5 things to consider in your career decision-making process
You’re making progress through secondary school, but there’s so much to consider – so much information coming your way, so many options, probably some misgivings and always the sense that the decision you’re about to make is a huge one. It’s vital, therefore, to break it down into manageable bites, writes Sean Larkin, Guidance Counsellor, Sli Nua Careers.
Here are five tips that will help you order your thoughts so that you’re not overwhelmed at this important time.
- Begin with the end in mind. Have you looked at what careers or job opportunities your course offers down the line? Don’t just look at courses; look at career possibilities they will open up for you. Would you like that kind of work? Do the people in this sector interest you? If you had to turn up to do this work next Monday morning, and every Monday morning for the next ten years, would you be excited? Be honest with yourself here.
- Do your homework on the courses you’re considering. What subjects are involved? For example, a common cause for dropouts in third-level education is the fact that students who don’t like, or aren’t strong at, Maths, end up studying Maths almost without realising it was included in their course. Are the subjects on the course ones that you will enjoy studying and will you flourish at them?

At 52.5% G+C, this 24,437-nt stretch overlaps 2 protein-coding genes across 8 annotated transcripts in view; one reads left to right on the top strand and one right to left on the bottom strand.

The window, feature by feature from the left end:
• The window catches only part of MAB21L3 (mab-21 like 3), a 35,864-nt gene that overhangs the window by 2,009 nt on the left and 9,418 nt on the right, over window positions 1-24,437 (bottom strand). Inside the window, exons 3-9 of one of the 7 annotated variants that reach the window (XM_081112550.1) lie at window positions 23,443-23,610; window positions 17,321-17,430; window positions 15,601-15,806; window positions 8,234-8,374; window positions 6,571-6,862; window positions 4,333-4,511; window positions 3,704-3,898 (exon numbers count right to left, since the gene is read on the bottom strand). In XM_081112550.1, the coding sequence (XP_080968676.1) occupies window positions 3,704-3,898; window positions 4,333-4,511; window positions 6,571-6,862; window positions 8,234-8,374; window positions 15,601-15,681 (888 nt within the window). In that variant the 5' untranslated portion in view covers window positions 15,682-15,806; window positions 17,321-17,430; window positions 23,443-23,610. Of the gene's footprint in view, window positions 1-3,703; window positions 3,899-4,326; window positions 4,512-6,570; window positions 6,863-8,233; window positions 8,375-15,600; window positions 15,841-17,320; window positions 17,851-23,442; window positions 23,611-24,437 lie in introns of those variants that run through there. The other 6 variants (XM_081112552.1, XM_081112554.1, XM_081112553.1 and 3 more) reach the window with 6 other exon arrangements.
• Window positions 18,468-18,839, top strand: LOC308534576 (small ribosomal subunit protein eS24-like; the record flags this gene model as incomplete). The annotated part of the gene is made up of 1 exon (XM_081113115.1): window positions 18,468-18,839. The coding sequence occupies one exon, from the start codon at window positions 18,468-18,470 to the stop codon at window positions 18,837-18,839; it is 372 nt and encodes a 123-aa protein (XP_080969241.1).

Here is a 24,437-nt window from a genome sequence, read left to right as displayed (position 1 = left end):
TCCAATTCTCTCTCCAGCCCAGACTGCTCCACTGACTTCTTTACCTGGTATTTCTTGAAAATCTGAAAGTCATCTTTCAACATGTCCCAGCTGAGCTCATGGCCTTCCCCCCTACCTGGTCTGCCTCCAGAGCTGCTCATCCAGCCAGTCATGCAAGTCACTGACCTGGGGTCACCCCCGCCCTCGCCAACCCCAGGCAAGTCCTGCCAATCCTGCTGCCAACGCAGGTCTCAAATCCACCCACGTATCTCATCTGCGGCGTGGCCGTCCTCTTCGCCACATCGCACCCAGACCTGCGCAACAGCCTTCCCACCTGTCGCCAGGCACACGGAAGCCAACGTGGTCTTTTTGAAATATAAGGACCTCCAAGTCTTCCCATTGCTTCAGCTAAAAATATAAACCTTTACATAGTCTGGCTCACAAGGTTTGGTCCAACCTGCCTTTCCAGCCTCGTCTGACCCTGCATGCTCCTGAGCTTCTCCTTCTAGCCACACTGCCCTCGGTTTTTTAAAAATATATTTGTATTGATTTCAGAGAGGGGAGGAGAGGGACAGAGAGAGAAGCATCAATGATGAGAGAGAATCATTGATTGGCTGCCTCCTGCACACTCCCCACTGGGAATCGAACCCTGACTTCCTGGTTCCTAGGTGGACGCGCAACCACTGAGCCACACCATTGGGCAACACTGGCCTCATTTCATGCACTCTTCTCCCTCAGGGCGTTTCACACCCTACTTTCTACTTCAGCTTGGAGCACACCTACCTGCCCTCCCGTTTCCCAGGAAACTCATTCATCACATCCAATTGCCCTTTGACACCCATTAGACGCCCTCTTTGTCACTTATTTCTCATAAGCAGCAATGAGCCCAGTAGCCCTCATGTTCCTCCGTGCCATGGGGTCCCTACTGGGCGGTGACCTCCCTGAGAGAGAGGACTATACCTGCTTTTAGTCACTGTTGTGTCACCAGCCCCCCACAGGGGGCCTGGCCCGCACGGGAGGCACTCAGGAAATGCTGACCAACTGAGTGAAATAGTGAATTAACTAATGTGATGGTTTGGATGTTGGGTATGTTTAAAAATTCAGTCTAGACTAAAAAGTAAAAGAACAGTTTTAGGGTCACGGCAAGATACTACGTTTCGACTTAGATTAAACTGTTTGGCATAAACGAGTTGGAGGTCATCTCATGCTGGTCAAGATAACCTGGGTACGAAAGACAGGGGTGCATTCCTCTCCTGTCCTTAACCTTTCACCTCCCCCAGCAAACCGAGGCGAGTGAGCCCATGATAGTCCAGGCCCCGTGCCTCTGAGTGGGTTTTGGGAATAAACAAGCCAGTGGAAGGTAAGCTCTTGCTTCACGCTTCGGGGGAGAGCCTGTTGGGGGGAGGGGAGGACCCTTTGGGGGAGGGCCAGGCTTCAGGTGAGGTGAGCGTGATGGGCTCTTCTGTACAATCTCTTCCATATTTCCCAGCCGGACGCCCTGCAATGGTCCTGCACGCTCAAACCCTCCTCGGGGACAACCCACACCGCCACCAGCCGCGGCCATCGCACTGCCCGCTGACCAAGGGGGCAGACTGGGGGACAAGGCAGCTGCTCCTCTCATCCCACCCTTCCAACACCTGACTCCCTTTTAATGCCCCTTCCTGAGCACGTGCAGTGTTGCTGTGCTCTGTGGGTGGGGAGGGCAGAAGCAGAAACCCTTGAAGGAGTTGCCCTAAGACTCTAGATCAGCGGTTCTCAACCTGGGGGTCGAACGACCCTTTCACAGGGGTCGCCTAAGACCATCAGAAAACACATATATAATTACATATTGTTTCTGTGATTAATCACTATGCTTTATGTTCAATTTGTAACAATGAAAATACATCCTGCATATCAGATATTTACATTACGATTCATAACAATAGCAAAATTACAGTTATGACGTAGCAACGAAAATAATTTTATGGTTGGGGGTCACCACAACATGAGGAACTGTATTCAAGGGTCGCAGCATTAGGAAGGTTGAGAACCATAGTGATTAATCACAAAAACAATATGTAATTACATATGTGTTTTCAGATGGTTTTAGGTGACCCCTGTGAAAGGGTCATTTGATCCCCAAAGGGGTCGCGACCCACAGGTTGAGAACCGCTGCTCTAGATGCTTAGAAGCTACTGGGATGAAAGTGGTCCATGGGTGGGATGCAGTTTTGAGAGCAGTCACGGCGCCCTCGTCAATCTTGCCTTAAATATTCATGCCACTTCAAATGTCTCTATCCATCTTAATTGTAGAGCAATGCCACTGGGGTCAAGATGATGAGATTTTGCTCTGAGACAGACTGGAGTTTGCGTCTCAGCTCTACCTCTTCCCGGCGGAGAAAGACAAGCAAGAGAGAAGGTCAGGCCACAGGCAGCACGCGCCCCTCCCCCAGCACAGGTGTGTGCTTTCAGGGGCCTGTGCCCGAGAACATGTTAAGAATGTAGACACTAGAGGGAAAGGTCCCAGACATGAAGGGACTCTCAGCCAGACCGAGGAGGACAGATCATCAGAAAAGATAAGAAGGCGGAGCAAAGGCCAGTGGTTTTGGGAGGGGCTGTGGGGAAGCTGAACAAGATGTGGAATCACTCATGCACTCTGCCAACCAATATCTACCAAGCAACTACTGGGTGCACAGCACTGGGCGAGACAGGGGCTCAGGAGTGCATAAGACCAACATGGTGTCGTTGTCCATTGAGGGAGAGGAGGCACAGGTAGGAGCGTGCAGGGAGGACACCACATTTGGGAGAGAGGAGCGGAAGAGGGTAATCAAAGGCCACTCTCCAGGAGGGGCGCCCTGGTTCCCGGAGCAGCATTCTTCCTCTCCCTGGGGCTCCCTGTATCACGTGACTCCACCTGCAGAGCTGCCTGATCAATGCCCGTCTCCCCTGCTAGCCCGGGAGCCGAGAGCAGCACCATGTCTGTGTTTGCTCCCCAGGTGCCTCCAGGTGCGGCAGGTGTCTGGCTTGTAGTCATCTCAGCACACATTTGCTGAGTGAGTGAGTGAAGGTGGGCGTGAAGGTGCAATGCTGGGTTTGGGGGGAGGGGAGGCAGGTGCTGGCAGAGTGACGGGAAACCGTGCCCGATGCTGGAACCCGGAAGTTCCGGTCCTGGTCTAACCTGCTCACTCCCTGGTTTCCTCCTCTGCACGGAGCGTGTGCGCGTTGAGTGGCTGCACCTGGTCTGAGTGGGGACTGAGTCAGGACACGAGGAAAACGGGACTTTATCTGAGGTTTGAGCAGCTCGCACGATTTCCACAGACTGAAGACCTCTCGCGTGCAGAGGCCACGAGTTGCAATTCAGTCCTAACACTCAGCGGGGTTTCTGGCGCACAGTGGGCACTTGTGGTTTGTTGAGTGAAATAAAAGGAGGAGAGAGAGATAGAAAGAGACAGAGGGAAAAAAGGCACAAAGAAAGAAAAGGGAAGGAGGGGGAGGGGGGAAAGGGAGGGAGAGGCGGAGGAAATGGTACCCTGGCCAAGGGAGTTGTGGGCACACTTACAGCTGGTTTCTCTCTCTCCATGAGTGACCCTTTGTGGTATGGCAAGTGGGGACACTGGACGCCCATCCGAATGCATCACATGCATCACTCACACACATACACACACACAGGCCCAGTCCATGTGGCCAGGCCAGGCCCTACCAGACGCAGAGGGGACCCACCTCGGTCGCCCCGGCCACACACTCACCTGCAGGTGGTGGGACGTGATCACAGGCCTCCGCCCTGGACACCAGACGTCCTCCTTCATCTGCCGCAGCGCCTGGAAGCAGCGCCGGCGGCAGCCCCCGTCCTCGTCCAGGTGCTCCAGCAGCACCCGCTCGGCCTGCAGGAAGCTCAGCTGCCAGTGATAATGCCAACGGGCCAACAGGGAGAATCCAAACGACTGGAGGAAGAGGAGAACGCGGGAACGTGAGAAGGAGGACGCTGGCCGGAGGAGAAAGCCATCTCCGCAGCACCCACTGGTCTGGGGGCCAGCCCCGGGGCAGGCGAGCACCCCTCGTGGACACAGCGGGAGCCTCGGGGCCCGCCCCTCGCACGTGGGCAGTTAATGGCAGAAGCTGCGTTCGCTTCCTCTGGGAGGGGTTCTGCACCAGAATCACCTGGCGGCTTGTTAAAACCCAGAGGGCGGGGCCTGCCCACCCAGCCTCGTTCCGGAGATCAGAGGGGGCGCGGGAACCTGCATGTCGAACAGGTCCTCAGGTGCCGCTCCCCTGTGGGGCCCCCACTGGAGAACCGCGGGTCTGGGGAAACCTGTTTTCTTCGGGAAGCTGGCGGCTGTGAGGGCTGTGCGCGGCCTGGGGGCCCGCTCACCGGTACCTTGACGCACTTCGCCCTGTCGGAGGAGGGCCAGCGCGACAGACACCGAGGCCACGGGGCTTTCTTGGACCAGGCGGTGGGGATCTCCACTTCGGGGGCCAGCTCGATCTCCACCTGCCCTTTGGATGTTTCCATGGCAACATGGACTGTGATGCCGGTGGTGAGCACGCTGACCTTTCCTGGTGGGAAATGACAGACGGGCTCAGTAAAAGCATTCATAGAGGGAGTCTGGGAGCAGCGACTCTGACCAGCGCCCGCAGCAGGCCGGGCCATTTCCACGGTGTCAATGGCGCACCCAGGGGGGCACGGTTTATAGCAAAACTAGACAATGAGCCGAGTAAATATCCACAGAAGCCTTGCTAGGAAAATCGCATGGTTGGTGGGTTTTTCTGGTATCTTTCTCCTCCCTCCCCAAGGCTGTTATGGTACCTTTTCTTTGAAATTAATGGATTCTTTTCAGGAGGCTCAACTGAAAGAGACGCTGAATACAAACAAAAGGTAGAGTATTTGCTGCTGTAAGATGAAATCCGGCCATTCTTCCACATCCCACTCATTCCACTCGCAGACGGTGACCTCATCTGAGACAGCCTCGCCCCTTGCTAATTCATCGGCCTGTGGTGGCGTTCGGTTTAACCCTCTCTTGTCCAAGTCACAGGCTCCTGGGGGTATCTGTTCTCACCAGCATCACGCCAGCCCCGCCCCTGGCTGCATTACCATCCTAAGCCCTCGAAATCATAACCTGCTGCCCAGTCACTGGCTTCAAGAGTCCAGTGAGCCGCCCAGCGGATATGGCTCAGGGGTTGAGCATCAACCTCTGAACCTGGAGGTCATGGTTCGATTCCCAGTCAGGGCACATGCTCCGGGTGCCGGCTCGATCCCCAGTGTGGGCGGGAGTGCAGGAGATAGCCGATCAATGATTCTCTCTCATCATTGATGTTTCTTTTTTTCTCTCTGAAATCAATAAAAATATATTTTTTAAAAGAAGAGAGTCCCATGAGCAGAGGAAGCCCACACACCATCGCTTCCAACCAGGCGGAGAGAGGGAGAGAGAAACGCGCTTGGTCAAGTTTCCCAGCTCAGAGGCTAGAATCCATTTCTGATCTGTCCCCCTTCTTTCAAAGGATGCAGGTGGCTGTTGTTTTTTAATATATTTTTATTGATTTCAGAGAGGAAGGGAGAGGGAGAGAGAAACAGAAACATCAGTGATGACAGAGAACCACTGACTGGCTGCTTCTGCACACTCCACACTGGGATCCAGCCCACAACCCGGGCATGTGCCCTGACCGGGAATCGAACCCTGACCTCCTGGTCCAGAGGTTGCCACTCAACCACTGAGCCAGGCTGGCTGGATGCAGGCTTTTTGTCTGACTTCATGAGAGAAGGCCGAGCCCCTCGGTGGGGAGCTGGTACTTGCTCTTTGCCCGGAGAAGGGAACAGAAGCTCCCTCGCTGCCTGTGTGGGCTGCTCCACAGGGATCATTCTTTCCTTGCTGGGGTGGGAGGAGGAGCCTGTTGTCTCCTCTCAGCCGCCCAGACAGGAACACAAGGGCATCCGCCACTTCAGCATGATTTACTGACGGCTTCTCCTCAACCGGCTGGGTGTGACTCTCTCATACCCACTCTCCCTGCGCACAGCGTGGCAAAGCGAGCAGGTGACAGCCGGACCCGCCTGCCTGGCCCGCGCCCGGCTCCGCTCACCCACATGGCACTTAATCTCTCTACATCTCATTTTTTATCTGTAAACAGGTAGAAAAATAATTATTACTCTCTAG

- Does the career or course suit your aptitude, interest and personality? All three areas should be considered. And remember just because a friend or sibling did not like a subject or course does not mean you won’t like it either. Every human being is unique. Horses for courses. Think long and hard about whether or not you are a good match for this course / career. Ask trusted friends or family members to give their viewpoints. Remember, you will be the one pursuing this course – it has suit to suit you, not somebody else.
- The points race can be all-consuming, and, for some students and their families, very off-putting. Are there back routes into your course of interest? Have you a plan A, B or C? A circuitous route takes longer but I’ve seen students get to their preferred destination in this way. In fact, it is a great moment for all involved – the student, family, friends and other mentors such as teachers or guidance counsellors – when someone gets to the finishing line via a circuitous route. People recognise the persistence and determination they have shown to get there. If you’re unsure about which route to follow, some fantastic Post Leaving Certificate courses offer an opportunity to up skill and also to research your options in greater detail. Plus, you’ll be a year older and more mature when the time comes to start the course of your choice.
- Still don’t know which way to turn? Breathe and don’t panic! Websites like Careers Portal and Qualifax offer free online career and personality tests. Work experience and summer schools give a great indication on whether you would like a particular career or not. The world doesn’t end the day you do your Leaving Cert: don’t put unnecessary pressure on yourself and it should all work out well in the end. Step by step.
Sean Larkin is a Guidance Counsellor with Sli Nua Careers. He works one-to-one with students to explore all aspects of key decisions – career domains that suit their personality types, skills and strengths; suitable courses in those domains; and making subject and other choices that make sense for them. Make a booking HERE